7. What misconceptions do you believe other people have about you?
  8. Do you ask for help when you encounter an issue, or tend to deal with it alone?
  9. How do you respond when someone offers you support?
  10. In what ways do you wish other people would support you more?
  11. How do you cope with receiving criticism?
  12. Do you ever envy others, and if so why?
  13. Do you ever feel like you don’t matter as much to others as they do to you?
  14. What things do other people do that make you feel isolated?
  15. What people take up the most emotional energy in your life, and why?

Prompts for Relationships

Whether romantic or platonic, the relationships we have shape who we are as people, both in a positive or negative way. Oftentimes, our past relationships are the root for trauma we carry in the present. Think of some of the below prompts for shadow work.

An image of a man and woman embracing, silhouetted in front of the beautiful sunset behind them that shines through the space between their arms.
Past or current relationships, whether romantic or platonic, can oftentimes be the source of a lot of internal conflict.
  1. What does it mean to you to be vulnerable in a relationship?
  2. How does it make you feel to be vulnerable to others? Why?
  3. What sorts of things make you feel like you’ve been rejected?
  4. What makes you feel resentful or jealous, and why?
  5. When you feel negative emotions towards others, what does this reveal about yourself?
  6. What are some things that can make you feel defensive, and why?
  7. Do you have any secrets that you don’t want your partner or friends to find out about? 
  8. What would happen if all of your secrets were revealed?
  9. What do you want your friends and partner to believe about you?
  10. What sorts of things that other people do make you feel irritated?
  11. Do you judge others? For what?
  12. Do you tend to hold grudges, and if so why?
  13. What sorts of things do you get into arguments with others about?
  14. How do you handle stressful conversations?
  15. Do you tend to lash out when you feel hurt? Why?
  16. Do you stay in relationships that impact you negatively?
  17. What would you say if you could write a letter to a person who has wronged you?
  18. What did you do the last time you did something wrong?
  19. What do you wish other people knew about you?
  20. When was the last time that you forgave someone who wronged you?

Prompts About Emotions and Trauma

Depending on how deep the work you want to do is, you may want to consider some of your past trauma and the negative emotions tied to those experiences.

If you really want to make great progress with your shadow work, you’ll have to think about things that make you uneasy or uncomfortable. Contemplating and accepting these memories ultimately lead to balance, even if it may be a difficult journey.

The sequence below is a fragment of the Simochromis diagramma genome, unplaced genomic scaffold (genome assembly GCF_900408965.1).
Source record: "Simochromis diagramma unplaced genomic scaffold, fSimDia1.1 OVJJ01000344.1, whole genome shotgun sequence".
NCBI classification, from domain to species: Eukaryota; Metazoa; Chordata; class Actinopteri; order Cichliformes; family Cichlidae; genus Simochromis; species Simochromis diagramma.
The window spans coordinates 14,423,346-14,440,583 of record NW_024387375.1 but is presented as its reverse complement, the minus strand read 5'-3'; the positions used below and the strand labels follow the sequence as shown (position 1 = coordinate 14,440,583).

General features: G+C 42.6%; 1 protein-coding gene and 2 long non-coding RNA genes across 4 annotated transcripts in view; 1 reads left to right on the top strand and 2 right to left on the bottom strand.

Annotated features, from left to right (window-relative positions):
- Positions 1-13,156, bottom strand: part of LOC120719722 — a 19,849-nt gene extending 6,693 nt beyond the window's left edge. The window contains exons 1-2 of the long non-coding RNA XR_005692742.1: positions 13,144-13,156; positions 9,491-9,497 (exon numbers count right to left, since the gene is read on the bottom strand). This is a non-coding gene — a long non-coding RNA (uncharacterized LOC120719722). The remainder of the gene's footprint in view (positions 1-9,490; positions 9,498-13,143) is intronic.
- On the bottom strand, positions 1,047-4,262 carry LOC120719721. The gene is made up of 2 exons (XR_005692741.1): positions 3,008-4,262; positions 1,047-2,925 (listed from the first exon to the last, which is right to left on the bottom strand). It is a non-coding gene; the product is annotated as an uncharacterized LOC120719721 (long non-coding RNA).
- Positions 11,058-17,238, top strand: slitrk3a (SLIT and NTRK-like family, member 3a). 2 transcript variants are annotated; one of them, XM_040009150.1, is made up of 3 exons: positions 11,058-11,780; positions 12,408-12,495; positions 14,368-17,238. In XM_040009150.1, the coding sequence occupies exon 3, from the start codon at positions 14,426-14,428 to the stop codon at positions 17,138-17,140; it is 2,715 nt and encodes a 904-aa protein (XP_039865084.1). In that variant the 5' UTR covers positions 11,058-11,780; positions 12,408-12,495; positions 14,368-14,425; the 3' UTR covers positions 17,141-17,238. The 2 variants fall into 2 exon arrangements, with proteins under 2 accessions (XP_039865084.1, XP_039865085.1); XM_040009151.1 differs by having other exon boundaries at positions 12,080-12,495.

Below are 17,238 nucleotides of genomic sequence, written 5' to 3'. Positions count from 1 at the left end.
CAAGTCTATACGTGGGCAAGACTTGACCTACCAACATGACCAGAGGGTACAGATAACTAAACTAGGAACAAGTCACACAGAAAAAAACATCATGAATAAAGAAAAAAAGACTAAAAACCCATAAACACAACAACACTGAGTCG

1. What kinds of negative emotions do you find yourself feeling frequently?
  2. What types of thoughts tend to stick with you constantly?
  3. Do you tend to avoid letting yourself experience negative emotions?
  4. What sorts of thoughts make it difficult to fall asleep at night?
  5. Do you find it difficult to let go of negative memories or emotions?
  6. When have you felt at your most self-conscious?
  7. What sorts of things do you find yourself afraid of?
  8. Is there anything that makes you feel tense or unsafe when you think about it?
  9. Do you have any bad habits that you turn toward as a coping mechanism?
  10. Why do you believe you repeat destructive patterns?
  11. What do you struggle to say “no” to?
  12. What do you do when someone crosses a boundary of yours?

Prompts for Healing and Spirituality

One of the most important things to keep in mind is that the end goal for shadow work is to help your mind along in the healing process. Even as you ask yourself difficult questions, always be thinking about how they can contribute to healing and balance.

An image of a person standing in shallow water on a beach with their arms stretched wide to either side of them. They stand facing a gorgeous sky at sunset, which is reflected in the water at their feet along with their shadow.
While shadow work may at first feel like it’s bringing more negative emotions to the surface, it is an essential part of the healing process in order to find balance.
  1. Do you ever feel unworthy of love? If so, where does this come from?
  2. What steps do you feel like you need to take in order to consider yourself worthy of good things?
  3. What aspects of yourself do you struggle to accept, and why?
  4. How does it make you feel when you do something wrong?
  5. How does it make you feel when you do something well?
  6. What does your self-talk sound like when you’re alone?
  7. Do your opinions about your own self-worth come from a healthy place?
  8. Do you trust yourself? Why or why not?
  9. What do you think it means to be a good or bad person?
  10. Where do your moral beliefs come from?
  11. What does your belief system say about who you are as a person?
  12. What makes you feel ignored or outcast?
  13. What makes you feel valued?
  14.  What in your life gives you the biggest feeling of purpose?

If you are considering shadow work as a method of bringing balance to your subconscious, consider the above prompts to get you started. We encourage you to start with which ones you believe might be most relevant to you, as it's very possible you will come up with your own questions to build off of the ones we’ve written here.

Everyone in the world has things they’d rather not think about, whether it be something as concrete as a memory or as abstract as an inexplicable emotion. Delving into these topics via shadow work may seem scary at first, but ultimately the process is meant to help you achieve balance within yourself.

Charlotte Pearse